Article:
Track My Order
Frequently Asked Questions
International Shipping Info
Mon-Fri, 9am to 12pm and
1pm to 5pm U.S. Mountain Time:
Chat With Us
September 20, 2011
about 3 years ago
As long as the phone battery doesn’t have some kind of protection circuit that forces it to use a “known” charger (don’t know how common this is, if it even exists :D), I don’t see any problems with using this. Can’t stress this enough though, Li-Ion and Li-Poly are very dangerous, even if you know what you’re doing.
Check below about the third pin.
Most camera and phone-batteries are single-cell (3.7 volt) and the third pin (often in the middle if I’m not mistaken) is for either 1-wire communication or internal temperature sensor.
about 5 years ago
I just assumed you used the VirtualWire-library of Arduino, do you? :P
Both versions of Uno have a 16MHz oscillator so thats not the problem. But if you were to use lets say a LilyPad or 3.3V Pro Mini on one side, it uses 8MHz oscillator and the timing would be all wrong. If you use the VirtualWire-library that is :)
Follow this guide http://www.open.com.au/mikem/arduino/VirtualWire.pdf examples included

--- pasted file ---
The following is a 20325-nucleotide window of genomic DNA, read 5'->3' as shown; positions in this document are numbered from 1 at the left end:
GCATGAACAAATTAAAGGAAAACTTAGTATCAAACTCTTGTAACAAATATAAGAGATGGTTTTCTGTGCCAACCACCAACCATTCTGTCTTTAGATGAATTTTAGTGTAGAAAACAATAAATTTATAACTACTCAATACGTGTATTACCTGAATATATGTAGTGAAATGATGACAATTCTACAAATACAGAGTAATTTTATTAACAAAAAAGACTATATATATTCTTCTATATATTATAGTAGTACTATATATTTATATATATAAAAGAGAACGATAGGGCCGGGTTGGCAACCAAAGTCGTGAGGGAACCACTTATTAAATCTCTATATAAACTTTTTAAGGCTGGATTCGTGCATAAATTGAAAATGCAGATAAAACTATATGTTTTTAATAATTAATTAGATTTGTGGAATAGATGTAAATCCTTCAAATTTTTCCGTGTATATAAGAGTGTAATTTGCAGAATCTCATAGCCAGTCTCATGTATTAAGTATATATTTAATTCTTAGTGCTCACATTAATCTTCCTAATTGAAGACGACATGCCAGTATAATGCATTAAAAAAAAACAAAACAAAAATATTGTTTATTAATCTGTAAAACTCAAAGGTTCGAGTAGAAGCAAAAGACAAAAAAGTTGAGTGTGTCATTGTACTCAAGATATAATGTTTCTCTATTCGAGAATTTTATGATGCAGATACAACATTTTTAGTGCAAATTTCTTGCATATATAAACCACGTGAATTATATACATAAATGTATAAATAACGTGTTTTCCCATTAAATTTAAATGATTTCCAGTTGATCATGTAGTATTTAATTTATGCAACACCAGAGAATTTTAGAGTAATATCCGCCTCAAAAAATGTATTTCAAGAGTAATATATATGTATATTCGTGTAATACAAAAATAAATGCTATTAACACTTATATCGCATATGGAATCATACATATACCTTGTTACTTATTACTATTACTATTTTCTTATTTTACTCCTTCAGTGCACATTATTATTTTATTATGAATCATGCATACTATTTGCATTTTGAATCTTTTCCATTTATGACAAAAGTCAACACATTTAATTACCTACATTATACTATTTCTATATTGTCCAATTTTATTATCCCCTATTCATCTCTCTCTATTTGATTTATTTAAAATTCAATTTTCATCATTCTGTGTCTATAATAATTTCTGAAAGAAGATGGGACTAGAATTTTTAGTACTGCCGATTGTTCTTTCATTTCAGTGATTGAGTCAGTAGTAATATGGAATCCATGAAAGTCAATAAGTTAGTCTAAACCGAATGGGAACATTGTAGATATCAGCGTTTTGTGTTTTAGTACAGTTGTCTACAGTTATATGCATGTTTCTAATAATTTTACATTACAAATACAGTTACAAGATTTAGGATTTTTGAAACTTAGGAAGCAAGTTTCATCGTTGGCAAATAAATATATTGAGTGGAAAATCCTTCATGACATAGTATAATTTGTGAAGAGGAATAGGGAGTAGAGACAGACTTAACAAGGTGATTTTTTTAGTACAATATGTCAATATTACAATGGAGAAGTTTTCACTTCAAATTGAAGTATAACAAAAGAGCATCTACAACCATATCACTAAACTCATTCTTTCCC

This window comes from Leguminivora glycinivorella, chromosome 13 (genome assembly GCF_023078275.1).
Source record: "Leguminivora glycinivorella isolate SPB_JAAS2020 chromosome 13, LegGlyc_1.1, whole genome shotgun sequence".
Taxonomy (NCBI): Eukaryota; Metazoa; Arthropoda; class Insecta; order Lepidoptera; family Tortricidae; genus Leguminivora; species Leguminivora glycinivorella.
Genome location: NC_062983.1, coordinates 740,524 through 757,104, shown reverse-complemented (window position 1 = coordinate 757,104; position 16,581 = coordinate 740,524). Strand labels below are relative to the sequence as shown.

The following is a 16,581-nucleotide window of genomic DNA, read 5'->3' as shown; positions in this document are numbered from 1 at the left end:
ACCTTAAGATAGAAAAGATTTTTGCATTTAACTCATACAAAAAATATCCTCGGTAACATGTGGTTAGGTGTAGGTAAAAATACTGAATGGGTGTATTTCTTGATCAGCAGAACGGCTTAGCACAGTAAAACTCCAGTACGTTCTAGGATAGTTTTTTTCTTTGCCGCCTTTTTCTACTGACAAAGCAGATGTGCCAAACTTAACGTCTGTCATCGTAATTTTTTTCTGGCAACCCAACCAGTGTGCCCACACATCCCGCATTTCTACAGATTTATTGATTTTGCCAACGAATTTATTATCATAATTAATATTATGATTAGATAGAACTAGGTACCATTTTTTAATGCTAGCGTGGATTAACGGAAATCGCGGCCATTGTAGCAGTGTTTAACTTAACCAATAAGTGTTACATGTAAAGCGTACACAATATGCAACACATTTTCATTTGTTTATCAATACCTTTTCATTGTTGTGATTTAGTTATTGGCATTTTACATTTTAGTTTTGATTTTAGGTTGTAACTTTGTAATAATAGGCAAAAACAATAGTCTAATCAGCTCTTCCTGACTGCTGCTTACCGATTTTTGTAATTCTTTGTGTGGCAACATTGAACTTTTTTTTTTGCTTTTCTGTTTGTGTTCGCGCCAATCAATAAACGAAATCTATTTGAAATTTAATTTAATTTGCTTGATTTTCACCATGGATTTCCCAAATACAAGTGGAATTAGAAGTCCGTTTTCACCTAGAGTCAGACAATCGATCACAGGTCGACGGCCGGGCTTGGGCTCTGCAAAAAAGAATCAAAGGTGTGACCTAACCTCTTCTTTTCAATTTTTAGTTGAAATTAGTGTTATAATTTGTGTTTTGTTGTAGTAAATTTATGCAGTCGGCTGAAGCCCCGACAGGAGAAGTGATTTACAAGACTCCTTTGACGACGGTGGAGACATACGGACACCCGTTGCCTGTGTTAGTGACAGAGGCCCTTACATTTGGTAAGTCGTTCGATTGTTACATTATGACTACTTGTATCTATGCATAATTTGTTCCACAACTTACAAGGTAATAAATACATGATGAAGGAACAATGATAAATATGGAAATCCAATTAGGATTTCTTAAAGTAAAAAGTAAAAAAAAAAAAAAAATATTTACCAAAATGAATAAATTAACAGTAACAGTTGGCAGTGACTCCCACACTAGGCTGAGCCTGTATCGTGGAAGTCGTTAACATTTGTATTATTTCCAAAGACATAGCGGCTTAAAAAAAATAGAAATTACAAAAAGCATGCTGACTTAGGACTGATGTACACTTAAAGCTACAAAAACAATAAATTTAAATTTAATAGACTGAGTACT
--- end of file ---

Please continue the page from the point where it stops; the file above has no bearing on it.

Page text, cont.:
I don’t experience any of the problems you describe. Sure 433 is an open frequency and subject to a lot of noise and other transmitting devices but it seems strange if you only get one out of 20. I transmit data (70 bytes four times a second) about 25m with antenna only on the receiver and in a couple of days I have maybe 2-3% loss.
Of course there’s a lot of environmental parameters to take into account here. You don’t explain how your setup is but mine is an ATtiny85 programmed via an Arduino Uno with VirtualWire as transmitter and an Arduino Mega 2560 as the receiver and as stated before, it works fine.
Make sure that both Arduinos run at the same frequency (if you’re using a 8MHz as transmitter and 16MHz as receiver you must compensate for this in the code)
Check out this site
No public wish lists :(
Forgot your password?
No account? Register one!